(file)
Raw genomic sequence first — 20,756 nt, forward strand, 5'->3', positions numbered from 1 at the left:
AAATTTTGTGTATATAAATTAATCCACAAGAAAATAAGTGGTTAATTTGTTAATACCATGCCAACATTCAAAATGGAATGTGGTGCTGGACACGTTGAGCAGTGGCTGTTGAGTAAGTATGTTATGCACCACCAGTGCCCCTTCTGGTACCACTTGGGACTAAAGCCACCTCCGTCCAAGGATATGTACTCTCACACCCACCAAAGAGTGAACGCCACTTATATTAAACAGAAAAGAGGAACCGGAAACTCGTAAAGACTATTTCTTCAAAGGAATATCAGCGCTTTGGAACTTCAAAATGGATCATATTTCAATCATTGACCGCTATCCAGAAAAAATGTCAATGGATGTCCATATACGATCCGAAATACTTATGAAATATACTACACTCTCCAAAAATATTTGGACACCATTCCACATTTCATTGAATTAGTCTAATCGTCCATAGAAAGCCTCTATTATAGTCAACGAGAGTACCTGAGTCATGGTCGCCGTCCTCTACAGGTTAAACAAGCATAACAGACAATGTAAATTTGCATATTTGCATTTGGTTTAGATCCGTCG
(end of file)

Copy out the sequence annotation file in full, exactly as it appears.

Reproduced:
Raw genomic sequence first — 20,756 nt, forward strand, 5'->3', positions numbered from 1 at the left:
AAATTTTGTGTATATAAATTAATCCACAAGAAAATAAGTGGTTAATTTGTTAATACCATGCCAACATTCAAAATGGAATGTGGTGCTGGACACGTTGAGCAGTGGCTGTTGAGTAAGTATGTTATGCACCACCAGTGCCCCTTCTGGTACCACTTGGGACTAAAGCCACCTCCGTCCAAGGATATGTACTCTCACACCCACCAAAGAGTGAACGCCACTTATATTAAACAGAAAAGAGGAACCGGAAACTCGTAAAGACTATTTCTTCAAAGGAATATCAGCGCTTTGGAACTTCAAAATGGATCATATTTCAATCATTGACCGCTATCCAGAAAAAATGTCAATGGATGTCCATATACGATCCGAAATACTTATGAAATATACTACACTCTCCAAAAATATTTGGACACCATTCCACATTTCATTGAATTAGTCTAATCGTCCATAGAAAGCCTCTATTATAGTCAACGAGAGTACCTGAGTCATGGTCGCCGTCCTCTACAGGTTAAACAAGCATAACAGACAATGTAAATTTGCATATTTGCATTTGGTTTAGATCCGTCG